Confidence Intervals
Phenotype
CpG Islands
DNA Mismatch Repair
Health
Proportional Hazards Models
Antineoplastic Agents
Anti-Inflammatory Agents
Nurses
Inflammation
Mutation
Incidence

ASJC Scopus subject areas

  • Medicine(all)
  • Oncology
  • Cancer Research

Cite this

Marine ω-3 polyunsaturated fatty acids and risk of colorectal cancer according to microsatellite instability. / Song, Mingyang; Nishihara, Reiko; Wu, Kana; Qian, Zhi R ong; Kim, Sun A.; Sukawa, Yasutaka; Mima, Kosuke; Inamura, Kentaro; Masuda, Atsuhiro; Yang, Juhong; Fuchs, Charles S.; Giovannucci, Edward L.; Ogino, Shuji; Chan, Andrew T.

In: Journal of the National Cancer Institute, Vol. 107, No. 4, 01.04.2015.

Research output: Contribution to journalArticle

Song, M, Nishihara, R, Wu, K, Qian, ZRO, Kim, SA, Sukawa, Y, Mima, K, Inamura, K, Masuda, A, Yang, J, Fuchs, CS, Giovannucci, EL, Ogino, S & Chan, AT 2015, 'Marine ω-3 polyunsaturated fatty acids and risk of colorectal cancer according to microsatellite instability', Journal of the National Cancer Institute, vol. 107, no. 4. https://doi.org/10.1093/jnci/djv007
Song, Mingyang ; Nishihara, Reiko ; Wu, Kana ; Qian, Zhi R ong ; Kim, Sun A. ; Sukawa, Yasutaka ; Mima, Kosuke ; Inamura, Kentaro ; Masuda, Atsuhiro ; Yang, Juhong ; Fuchs, Charles S. ; Giovannucci, Edward L. ; Ogino, Shuji ; Chan, Andrew T. / Marine ω-3 polyunsaturated fatty acids and risk of colorectal cancer according to microsatellite instability. In: Journal of the National Cancer Institute. 2015 ; Vol. 107, No. 4.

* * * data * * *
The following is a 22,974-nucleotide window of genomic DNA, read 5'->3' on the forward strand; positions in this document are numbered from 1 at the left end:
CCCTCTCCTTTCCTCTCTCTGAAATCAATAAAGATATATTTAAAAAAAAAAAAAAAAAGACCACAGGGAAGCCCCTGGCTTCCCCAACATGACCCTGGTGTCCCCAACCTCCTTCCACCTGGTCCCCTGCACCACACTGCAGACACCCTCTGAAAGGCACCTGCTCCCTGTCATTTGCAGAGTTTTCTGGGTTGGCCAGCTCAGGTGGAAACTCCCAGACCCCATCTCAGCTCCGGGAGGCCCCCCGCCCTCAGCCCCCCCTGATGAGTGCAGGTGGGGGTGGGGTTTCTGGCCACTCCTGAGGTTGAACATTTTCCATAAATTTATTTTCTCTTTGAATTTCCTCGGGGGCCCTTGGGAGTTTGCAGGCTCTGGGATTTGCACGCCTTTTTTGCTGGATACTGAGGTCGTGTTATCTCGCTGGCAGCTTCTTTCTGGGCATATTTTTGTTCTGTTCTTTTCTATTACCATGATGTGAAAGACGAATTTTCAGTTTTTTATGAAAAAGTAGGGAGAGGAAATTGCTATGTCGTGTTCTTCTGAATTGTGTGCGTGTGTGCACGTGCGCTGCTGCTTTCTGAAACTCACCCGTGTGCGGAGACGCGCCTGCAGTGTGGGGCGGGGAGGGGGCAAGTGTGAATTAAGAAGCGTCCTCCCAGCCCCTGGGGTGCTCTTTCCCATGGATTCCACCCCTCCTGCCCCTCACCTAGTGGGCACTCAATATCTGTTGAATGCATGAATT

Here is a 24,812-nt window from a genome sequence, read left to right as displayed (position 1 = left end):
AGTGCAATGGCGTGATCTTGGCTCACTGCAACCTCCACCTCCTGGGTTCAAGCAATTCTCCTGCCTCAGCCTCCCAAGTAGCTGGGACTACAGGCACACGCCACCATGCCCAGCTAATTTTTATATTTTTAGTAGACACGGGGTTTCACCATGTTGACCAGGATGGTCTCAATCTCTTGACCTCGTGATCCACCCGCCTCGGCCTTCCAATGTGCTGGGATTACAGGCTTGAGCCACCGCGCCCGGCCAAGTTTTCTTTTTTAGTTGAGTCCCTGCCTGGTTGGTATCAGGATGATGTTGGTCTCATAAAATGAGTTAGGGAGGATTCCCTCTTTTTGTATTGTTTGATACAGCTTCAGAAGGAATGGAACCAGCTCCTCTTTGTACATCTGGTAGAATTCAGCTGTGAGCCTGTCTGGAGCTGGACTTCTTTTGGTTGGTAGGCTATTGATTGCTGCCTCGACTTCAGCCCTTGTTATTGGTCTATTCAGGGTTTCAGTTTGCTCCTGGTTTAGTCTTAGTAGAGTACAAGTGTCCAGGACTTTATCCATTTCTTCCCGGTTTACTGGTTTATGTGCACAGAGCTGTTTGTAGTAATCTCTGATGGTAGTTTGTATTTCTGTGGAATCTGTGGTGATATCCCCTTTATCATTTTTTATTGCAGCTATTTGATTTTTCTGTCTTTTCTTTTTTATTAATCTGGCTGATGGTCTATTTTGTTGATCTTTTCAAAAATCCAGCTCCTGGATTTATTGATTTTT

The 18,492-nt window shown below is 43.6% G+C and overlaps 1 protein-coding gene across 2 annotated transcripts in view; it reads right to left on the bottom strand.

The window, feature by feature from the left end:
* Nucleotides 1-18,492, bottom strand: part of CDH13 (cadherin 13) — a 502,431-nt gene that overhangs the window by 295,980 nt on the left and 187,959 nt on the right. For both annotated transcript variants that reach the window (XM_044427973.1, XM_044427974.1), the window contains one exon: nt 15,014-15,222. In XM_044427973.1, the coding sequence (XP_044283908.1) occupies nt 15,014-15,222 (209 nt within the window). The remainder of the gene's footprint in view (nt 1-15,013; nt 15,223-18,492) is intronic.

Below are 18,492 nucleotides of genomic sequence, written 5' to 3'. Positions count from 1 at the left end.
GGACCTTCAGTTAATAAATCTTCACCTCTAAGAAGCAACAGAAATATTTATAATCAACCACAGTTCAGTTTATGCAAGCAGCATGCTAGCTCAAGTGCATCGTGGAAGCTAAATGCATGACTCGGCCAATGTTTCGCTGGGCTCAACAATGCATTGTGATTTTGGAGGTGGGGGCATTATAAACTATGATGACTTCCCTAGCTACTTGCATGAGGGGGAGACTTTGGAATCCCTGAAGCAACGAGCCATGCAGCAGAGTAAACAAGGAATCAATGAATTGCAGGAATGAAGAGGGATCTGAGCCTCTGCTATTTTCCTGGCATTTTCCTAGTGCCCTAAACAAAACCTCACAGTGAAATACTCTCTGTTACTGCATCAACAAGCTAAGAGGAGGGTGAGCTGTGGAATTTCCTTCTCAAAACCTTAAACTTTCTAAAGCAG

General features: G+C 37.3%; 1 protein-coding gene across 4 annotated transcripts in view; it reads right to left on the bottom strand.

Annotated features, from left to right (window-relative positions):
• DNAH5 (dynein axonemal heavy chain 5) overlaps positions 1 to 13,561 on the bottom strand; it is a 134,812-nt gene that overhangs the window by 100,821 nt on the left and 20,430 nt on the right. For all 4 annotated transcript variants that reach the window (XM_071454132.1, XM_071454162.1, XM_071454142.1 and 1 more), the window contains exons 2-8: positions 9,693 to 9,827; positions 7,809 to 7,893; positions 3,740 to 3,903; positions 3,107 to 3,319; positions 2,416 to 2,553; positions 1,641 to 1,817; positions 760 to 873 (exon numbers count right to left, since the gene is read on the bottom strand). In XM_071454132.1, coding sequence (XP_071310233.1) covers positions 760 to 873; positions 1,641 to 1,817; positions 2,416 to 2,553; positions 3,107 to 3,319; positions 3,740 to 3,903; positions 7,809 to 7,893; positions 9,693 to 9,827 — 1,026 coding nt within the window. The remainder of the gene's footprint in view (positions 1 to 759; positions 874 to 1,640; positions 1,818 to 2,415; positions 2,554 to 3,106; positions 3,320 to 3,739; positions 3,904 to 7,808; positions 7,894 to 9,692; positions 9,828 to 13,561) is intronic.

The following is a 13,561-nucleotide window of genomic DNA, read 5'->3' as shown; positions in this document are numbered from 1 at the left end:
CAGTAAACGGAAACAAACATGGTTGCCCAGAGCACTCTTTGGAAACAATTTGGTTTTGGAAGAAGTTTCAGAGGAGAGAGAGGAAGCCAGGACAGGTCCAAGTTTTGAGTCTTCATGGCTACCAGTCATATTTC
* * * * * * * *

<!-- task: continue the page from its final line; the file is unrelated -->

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abstract = "METHODS: We investigated whether the association between marine ω-3 PUFAs and CRC varies by MSI-defined subtypes of tumors in the Nurses' Health Study and Health Professionals Follow-up Study. We documented and classified 1125 CRC cases into either MSI-high tumors, in which 30{\%} or more of the 10 microsatellite markers demonstrated instability, or microsatellite-stable (MSS) tumors. Cox proportional hazards model was used to estimate the hazard ratios (HRs) and 95{\%} confidence intervals (CIs) of MSS tumors and MSI-high tumors in relation to marine ω-3 PUFA intake. All statistical tests were two-sided.RESULTS: Marine ω-3 PUFA intake was not associated with overall incidence of CRC. However, a statistically significant difference was detected by MSI status (P heterogeneity = .02): High marine ω-3 PUFA intake was associated with a lower risk of MSI-high tumors (comparing ≥0.30g/d with <0.10g/d: multivariable HR = 0.54, 95{\%} CI = 0.35 to 0.83, P linearity = .03) but not MSS tumors (HR = 0.97, 95{\%} CI = 0.78 to 1.20, P linearity = .28). This differential association appeared to be independent of CpG island methylator phenotype and BRAF mutation status.CONCLUSIONS: High marine ω-3 PUFA intake is associated with lower risk of MSI-high CRC but not MSS tumors, suggesting a potential role of ω-3 PUFAs in protection against CRC through DNA mismatch repair. Further research is needed to confirm our findings and elucidate potential underlying mechanisms.BACKGROUND: Chronic inflammation is involved in the development of colorectal cancer (CRC) and microsatellite instability (MSI), a distinct phenotype of CRC. Experimental evidence indicates an anti-inflammatory and antineoplastic effect of marine ω-3 polyunsaturated fatty acids (PUFAs). However, epidemiologic data remain inconclusive.",